In much of the media, in advertising and in popular entertainment, women are still treated as objects to be collected or rescued and possessed and not human beings (not in the same way men are). While women may no longer be considered property under the letter of the law, many social attitudes continue to treat them that way.

Sexual harassment in the workplace and on the street continue without much change and without much chance that there will be negative consequences for those doing the harassing. Sexual assault is absolutely illegal on paper, but in reality it is highly unlikely that an assailant will be charged and even less likely that they will actually go to prison over it.


Sexual assault and harassment are not women's issues, they are human issues. They are, or should be, important to men because we are human and because we have mothers, daughters, sisters and friends who may be or who already have been victimized. If we care about them, we can't sit on the sidelines and see what happens.

The first thing that most men will want to do is familiarize themselves with the term rape culture and the behaviors that constitute and perpetuate that culture.

We have to let our law makers and law enforcers know that there need to be harsher penalties, more prosecutions and more convictions. We have to let them know that blaming the victim is not acceptable. It doesn't matter what she was wearing, whether or not she'd been drinking, or how many previous sexual partners she had. It does not matter if she was in his car or in his house. It does not even matter if she had agreed to have sex and changed her mind, or agreed to have sex but expected a condom or agreed to have sex but not to participate in certain activities. Without consent it is rape, if she says no it is rape, if she didn't say yes it is rape.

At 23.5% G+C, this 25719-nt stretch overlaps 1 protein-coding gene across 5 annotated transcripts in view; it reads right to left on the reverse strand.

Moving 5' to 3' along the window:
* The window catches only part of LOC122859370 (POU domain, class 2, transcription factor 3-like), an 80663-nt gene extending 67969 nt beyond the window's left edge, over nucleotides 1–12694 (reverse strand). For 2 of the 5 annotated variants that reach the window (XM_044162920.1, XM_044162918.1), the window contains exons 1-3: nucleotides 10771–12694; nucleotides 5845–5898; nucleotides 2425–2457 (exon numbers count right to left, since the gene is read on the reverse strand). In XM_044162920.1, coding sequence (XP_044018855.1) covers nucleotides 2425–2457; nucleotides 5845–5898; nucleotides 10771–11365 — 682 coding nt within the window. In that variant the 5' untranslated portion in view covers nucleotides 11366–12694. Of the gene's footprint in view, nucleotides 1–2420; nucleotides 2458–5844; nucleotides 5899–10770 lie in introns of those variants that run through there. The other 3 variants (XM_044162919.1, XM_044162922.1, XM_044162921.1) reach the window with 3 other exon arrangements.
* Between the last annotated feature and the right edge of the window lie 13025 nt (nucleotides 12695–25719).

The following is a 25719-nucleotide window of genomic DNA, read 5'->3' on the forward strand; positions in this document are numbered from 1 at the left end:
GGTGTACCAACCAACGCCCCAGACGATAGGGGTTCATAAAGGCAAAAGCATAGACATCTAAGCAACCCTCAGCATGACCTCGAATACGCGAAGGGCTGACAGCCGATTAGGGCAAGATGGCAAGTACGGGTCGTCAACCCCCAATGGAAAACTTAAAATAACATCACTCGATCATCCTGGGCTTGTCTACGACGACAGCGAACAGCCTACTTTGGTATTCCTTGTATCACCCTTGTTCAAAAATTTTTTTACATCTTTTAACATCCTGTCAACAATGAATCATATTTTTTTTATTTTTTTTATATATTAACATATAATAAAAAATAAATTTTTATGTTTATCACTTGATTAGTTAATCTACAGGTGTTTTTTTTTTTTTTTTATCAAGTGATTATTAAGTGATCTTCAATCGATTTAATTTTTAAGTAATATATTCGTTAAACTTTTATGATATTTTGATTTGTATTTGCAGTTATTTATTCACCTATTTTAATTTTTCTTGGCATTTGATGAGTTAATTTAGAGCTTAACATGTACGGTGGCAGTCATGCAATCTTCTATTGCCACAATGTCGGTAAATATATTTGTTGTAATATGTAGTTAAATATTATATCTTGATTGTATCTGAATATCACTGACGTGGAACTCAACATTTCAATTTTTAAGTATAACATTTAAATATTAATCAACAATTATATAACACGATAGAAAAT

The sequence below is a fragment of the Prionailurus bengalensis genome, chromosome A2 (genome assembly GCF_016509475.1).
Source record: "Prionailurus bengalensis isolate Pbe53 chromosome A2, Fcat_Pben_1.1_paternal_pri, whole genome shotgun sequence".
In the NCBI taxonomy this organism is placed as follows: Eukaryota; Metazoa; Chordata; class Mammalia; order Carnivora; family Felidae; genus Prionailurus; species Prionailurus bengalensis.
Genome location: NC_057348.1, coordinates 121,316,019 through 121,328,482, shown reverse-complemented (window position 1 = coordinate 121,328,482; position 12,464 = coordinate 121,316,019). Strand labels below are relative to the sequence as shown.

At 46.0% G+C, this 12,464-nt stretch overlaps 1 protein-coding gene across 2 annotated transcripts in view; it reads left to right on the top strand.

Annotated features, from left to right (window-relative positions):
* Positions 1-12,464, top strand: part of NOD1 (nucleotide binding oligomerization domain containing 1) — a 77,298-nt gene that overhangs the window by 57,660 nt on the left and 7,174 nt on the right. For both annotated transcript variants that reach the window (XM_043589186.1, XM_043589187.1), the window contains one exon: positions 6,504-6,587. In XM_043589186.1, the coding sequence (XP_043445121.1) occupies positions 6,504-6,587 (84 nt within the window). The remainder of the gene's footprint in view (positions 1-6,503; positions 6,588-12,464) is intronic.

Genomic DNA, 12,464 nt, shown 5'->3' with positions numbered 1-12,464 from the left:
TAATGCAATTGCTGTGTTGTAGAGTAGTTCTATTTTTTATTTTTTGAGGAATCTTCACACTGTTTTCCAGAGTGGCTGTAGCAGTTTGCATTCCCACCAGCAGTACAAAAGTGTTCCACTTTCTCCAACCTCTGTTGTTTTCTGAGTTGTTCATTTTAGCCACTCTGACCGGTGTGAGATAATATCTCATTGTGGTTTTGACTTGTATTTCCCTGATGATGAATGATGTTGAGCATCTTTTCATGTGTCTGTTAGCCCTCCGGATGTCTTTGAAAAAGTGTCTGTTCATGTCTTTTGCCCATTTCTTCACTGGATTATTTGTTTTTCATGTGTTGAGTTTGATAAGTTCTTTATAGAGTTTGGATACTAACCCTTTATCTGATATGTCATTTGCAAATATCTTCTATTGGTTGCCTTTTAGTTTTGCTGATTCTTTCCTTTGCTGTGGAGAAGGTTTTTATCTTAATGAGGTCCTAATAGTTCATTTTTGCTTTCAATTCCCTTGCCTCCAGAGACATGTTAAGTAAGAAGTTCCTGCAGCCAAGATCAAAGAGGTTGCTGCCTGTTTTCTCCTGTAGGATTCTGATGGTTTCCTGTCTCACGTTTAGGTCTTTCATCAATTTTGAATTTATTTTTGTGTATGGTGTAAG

We have to let the producers of popular entertainment know that women are people and need to be portrayed as such and not simply used to decorate men's stories.

Beyond that we have to call out our friends, co-workers and others for their behavior. Sexual assault is not ok, harassment is no ok, violence (domestic or otherwise) is not ok. It is not a joke and it is not something you 'kid' about. There is no 'boys club' when it comes to these things. They are not covered under 'bros before hos' or 'the bro-code' or any of the other ridiculous 'codes' that men use to try to avoid the consequences of their behavior.

If talking to the men around you doesn't work, report what you see. Talk to human resources, talk to the police. If human resources and the police won't do their jobs, report them to elected officials or other government bureaucracies. If you see a crime, report the crime. Finally, give women the benefit of the doubt. If the accused is 'innocent until proven guilty' it doesn't mean the accuser is probably lying. They too should be given the benefit of the doubt and taken at their word until 'proven guilty'.

If I've taken up a great deal of your time without saying anything new, I can't really apologize for it. I hope that I am wrong but I'm afraid that I'll have to say it many more times before there is serious change and, really, I suggest that you start saying it too - especially if you are male.